Here are some 7 day averages from a sample of sensors in British Columbia and one wild card sensor - downtown Los Angeles near Dodger Stadium. LA is known around the world for the poor quality of its air.
Here's what we see. The worst weekly average in Canada can be found in Prince George BC with 16.06. Prince George has an active pulp and paper mill, other significant sources of industrial pollution, and lots of people who burn wood for residential heating.

In Parksville we see a weekly average of 10.85. This is mostly a retirement community on Vancouver Island and the readings from this sensor are likely due fully to wood smoke emissions from residential sources.

One of our sensors is Kamloops is 800m away from an active pulp and paper operation and its weekly average is 8.34. Based on a review of past data from this sensor there appears to be little residential wood burning in this area. Wood smoke has a very specific and identifiable signature.

Downtown Vancouver has a weekly average of 3.9. This is a city with 600,000 people, a fair amount of vehicular traffic, but wood burning is not commonly practiced at the residential level.

Our wildcard of LA had a weekly average of 12.88.

It should be clear that wood burning is a main driver of air pollution in many communities, and you may be surprised to see worse air pollution this time of year in small cities and towns in BC when compared to Vancouver and LA.

Tuesday, 22 November 2016

Friday, 18 November 2016

Wood smoke is the new second-hand cigarette smoke

Wood smoke is the new second-hand cigarette smoke. This article and television news clip makes some excellent points.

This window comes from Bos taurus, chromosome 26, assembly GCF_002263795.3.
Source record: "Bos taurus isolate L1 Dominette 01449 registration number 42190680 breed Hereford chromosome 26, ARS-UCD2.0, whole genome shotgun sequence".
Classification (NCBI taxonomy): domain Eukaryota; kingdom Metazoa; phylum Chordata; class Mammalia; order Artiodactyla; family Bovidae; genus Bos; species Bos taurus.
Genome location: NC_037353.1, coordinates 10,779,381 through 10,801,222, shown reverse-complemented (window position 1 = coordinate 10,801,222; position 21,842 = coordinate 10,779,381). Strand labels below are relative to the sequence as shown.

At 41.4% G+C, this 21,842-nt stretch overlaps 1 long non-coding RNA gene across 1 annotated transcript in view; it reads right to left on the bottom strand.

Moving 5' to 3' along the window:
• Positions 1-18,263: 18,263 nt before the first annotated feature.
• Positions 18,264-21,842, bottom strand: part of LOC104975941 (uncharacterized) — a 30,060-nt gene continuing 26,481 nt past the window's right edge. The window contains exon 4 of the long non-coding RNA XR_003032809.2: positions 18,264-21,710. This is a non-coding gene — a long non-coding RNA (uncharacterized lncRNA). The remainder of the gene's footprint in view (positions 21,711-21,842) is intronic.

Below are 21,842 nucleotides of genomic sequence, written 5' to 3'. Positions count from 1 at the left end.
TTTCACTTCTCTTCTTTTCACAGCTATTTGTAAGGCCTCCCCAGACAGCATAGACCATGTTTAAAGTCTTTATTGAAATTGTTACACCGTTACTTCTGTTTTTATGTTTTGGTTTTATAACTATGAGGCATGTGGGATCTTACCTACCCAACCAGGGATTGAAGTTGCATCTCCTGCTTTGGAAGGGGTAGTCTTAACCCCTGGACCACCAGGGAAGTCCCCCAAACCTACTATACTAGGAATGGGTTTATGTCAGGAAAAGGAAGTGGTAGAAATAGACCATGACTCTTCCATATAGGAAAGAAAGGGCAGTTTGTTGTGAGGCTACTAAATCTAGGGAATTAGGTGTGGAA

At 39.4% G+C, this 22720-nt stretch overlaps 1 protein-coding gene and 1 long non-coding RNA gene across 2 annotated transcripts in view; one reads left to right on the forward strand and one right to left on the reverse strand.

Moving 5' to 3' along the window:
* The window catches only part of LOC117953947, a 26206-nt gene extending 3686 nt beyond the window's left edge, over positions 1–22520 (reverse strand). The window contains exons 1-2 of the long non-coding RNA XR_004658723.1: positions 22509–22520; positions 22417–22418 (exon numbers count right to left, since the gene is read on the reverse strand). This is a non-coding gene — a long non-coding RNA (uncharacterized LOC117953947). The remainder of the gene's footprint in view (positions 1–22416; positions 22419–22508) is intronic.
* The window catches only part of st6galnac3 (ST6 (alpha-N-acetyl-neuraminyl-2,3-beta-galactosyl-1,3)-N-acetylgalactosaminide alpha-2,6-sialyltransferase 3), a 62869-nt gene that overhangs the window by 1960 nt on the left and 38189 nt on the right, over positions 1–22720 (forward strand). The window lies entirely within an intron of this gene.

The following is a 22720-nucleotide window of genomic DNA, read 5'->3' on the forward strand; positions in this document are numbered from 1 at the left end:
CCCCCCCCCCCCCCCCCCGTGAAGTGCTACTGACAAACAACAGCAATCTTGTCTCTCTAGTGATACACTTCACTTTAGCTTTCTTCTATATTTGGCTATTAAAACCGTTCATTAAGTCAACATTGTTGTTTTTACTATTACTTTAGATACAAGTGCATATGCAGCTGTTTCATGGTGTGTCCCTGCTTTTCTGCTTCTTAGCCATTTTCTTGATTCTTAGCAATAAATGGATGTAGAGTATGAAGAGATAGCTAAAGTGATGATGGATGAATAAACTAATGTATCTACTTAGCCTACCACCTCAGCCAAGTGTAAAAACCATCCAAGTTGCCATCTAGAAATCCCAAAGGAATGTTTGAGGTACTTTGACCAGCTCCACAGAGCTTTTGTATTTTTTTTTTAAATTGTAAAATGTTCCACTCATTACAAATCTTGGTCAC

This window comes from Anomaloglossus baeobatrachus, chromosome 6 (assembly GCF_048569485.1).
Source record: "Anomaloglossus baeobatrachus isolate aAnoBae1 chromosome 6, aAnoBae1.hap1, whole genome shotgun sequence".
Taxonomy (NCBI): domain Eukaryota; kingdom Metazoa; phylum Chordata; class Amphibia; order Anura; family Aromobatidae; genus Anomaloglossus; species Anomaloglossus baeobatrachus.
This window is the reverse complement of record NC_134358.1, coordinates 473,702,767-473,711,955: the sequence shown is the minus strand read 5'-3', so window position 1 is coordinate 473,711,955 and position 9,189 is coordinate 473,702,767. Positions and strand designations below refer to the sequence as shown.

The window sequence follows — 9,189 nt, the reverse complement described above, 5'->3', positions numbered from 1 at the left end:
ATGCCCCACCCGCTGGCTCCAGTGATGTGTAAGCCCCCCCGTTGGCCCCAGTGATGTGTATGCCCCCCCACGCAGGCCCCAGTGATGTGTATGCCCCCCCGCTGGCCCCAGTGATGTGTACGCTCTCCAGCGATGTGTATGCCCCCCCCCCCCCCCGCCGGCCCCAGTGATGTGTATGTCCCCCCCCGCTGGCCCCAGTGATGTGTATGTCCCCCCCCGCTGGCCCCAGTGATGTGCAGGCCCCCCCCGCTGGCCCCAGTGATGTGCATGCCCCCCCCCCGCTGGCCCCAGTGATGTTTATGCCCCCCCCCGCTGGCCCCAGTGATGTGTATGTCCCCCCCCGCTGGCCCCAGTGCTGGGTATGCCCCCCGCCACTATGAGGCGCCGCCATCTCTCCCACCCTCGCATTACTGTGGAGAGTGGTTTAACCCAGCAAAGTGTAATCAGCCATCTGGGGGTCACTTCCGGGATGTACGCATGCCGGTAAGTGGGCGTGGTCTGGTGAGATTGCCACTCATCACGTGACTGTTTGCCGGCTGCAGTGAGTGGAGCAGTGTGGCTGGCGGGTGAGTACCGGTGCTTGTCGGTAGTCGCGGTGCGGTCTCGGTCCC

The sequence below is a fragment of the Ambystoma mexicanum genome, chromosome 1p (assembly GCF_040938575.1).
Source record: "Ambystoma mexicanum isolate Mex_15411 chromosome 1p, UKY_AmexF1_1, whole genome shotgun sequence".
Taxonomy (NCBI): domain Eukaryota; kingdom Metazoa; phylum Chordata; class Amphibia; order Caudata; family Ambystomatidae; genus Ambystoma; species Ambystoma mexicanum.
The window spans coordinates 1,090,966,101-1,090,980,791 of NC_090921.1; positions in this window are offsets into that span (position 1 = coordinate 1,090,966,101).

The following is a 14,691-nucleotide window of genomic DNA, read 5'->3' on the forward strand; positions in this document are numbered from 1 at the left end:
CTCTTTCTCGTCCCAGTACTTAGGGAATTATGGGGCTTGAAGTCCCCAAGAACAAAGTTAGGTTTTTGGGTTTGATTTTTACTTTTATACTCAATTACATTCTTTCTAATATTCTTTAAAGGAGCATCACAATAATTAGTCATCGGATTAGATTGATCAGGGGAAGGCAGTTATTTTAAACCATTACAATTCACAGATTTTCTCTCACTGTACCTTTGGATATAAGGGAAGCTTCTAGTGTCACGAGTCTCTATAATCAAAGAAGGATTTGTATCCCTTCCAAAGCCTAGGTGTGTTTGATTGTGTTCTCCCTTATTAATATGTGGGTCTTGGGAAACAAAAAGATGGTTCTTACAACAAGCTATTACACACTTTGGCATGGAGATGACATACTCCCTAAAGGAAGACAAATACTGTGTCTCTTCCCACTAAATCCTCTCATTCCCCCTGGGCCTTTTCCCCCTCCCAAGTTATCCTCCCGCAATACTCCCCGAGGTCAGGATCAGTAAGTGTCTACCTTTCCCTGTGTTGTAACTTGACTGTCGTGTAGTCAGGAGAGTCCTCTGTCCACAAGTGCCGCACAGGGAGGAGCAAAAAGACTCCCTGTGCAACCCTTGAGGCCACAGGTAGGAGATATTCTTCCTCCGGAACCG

To read the article and view the video click here.

Tuesday, 1 November 2016

Clean "country" air is an illusion

If you moved to the "country" for clean air and a healthy lifestyle it's time to rethink things. Right now air quality on Gabriola Island is mosty in the warning zone due to wood burning appliances like woodstoves and fireplaces with air quality readings of over 100. By contrast downtown Vancouver at rush hour is in the 50s and downtown Victoria is in the teens.

Monday, 10 October 2016

The local effects are staggering and patently unfair

We have a very serious wood smoke problem here on Gabriola Island, and there is no doubt that almost 100% of the problem is due to individuals burning wood at home for residential heating. Here's a snapshot from 10:30AM on October 10, 2016, of a new sensor in the Pat Burns area. This level of particulate matter exposure is very hazardous. Note the other readings in the region, especially the sensor only 400m away (as the crow flies) with a reading of 7 at the same time.

Friday, 7 October 2016

We now have 8 sensors on Gabriola Island

As of today, Gabriola Island BC probably has the highest concentration of air quality monitors in the world. Our non-profit uses 8 PurpleAir sensors to provide real time data for an island of 14km by 4km in size with a full time population of around 4000. Why so many? The island has simultaneously some of the world's best and worst air quality, and it can vary from block to block based on the concentration and frequency of residential wood burning activities. To see our sensors go here.

Sunday, 2 October 2016

The anatomy of a health crisis: One night in little Beijing (aka Gabriola Island)

The anatomy of a public health crisis: Wood smoke and its hyper local and rapid degradatory effects on air quality on Canada's west coast.
This could be the title of a scientific paper that I am working on. Here are some snapshots from this evening of how one wood stove in a neighbourhood can harm health. It is a graphic example of how localized the effects are and why more distributed monitoring is needed. Of course, it's useless to monitor unless their are penalties for exposing people to such high risk, day after day, year after year.
This time series is from October 2,2016, and it captures snapshots starting at 17:46 and ending at 20:12